Jessica Stilling on Writing Her Version of David Copperfield
In Conversation with G.P. Gottlieb on the New Books Network
In The Weary God of Ancient Travelers, Lydia Warren has a particular kind of amnesia. She vaguely recalls arriving in Santorini with a one-armed man whom she calls David Copperfield, who takes care of her. Lydia spends her days watching the sea and the changing light, trying to remember who she is. She takes walks, befriends a kindly old antiques dealer who might have been a Nazi and a French woman who helps people remember their past lives. Bits and pieces of what might or might not have been past lives appear in brief visions. A lamp she buys from the antiques dealer reminds her of an New York apartment she once lived in, but it’s the 1960’s, well before she was born. Then she’s visited by someone from The Hague investigating war crimes, and she learns that she has an uncle who lives like a hermit behind a monastery, also somewhere in Greece. This is a story about memory, the mysterious workings of the brain, and the human capacity for forgiveness.
Jessica Stilling: When I was creating the character David Copperfield, I actually models him after the character Hector from the Iliad and Hector from the Iliad is is widely considered and he is my personal favorite man. But he’s widely considered the epitome of goodness and honor and nobility. And he’s the crown prince of Troy, who sacrifices himself for his country. And he loves his family, and he loves his wife and is literally the only man in any piece of Greek literature I’ve ever read that is, like, has a conversation with his wife about something, anything at all. So I really liked seeing their dynamic and how David Copperfield was good like that. And so his goodness sort of rubs off on her.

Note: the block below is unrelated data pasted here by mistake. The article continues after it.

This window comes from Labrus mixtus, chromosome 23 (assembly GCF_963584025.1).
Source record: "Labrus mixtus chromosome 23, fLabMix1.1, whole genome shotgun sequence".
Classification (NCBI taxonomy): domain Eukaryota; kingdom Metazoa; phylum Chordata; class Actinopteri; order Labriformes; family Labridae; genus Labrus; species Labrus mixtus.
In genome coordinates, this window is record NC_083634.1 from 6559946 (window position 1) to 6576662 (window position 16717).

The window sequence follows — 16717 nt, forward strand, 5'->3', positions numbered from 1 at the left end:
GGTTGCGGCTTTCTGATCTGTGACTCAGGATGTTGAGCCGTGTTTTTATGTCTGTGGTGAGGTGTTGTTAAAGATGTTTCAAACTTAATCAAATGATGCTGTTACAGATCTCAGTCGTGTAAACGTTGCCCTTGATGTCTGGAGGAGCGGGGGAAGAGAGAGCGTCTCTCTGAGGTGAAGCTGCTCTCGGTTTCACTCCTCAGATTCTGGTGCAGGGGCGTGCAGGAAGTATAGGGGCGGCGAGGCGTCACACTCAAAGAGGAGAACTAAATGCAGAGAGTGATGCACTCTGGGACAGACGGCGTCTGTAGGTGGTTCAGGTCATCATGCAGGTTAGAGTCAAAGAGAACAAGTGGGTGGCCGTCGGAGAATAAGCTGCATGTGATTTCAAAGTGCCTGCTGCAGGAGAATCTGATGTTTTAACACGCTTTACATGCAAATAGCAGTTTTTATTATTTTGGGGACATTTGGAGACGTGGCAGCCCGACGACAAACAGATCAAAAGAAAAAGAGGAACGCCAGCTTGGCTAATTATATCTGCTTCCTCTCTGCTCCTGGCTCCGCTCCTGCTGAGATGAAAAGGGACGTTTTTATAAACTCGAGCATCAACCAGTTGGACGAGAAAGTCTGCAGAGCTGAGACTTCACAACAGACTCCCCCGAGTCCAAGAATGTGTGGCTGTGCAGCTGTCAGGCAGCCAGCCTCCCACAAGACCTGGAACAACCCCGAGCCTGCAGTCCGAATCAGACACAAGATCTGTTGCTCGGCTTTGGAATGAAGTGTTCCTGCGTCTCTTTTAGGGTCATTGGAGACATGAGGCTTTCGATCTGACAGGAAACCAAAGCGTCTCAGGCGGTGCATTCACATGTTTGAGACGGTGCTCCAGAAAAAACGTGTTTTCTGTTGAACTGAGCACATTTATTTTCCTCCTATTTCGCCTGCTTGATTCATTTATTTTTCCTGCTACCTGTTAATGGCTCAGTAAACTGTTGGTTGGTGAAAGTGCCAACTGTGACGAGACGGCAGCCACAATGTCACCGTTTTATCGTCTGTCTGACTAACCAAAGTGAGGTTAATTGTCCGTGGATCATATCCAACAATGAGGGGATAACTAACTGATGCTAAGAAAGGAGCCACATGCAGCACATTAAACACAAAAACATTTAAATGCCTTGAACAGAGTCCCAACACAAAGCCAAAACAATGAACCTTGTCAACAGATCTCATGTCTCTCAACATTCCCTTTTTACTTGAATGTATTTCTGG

G.P. Gottlieb: What about the Dickens character? How is he connected?
Jessica Stilling: So there is this sense that David Copperfield is the character, the Dickens character who tells his whole life story and lays it out. And David Copperfield does not. I’ll just say. And that’s sort of the kind of irony is that he’s this guy who she doesn’t know his name. We don’t learn his name till very late. I didn’t want to tell the reader the name until much later, but I was told I should probably name him a little earlier. She learns very little about his life, she learns a little bit about how she knows him as we go through the story. She knows who he is because she sees who he is. She sees his personality, she sees his goodness. But as far as any story connected to him, there is no story really, truly connected to him for a very long time. And so he sort of is the opposite of the David Copperfield that we know from Dickens.
Jessica Stilling earned a BA from the New School and an MFA in Creative Writing from the City University of New York. Before The Weary God of Ancient Travelers, she wrote The Beekeeper’s Daughter (Bedazzled Ink Press), Betwixt and Between (IG Publishing), Nod, and the young adult Pan Chronicles Series (D.X. Varos). Her short stories have appeared in The Warwick Review, The Hawaii Pacific Review and Wasifiri, and her nonfiction has appeared in The Writer Magazine, Ms. Magazine, and Tor.com. She has lived in New York City and Southwestern Vermont. She loves skiing, hiking, Virginia Woolf and anything Icelandic.
G. P. Gottlieb is the author of the Whipped and Sipped Mystery Series and a prolific baker of healthful breads and pastries.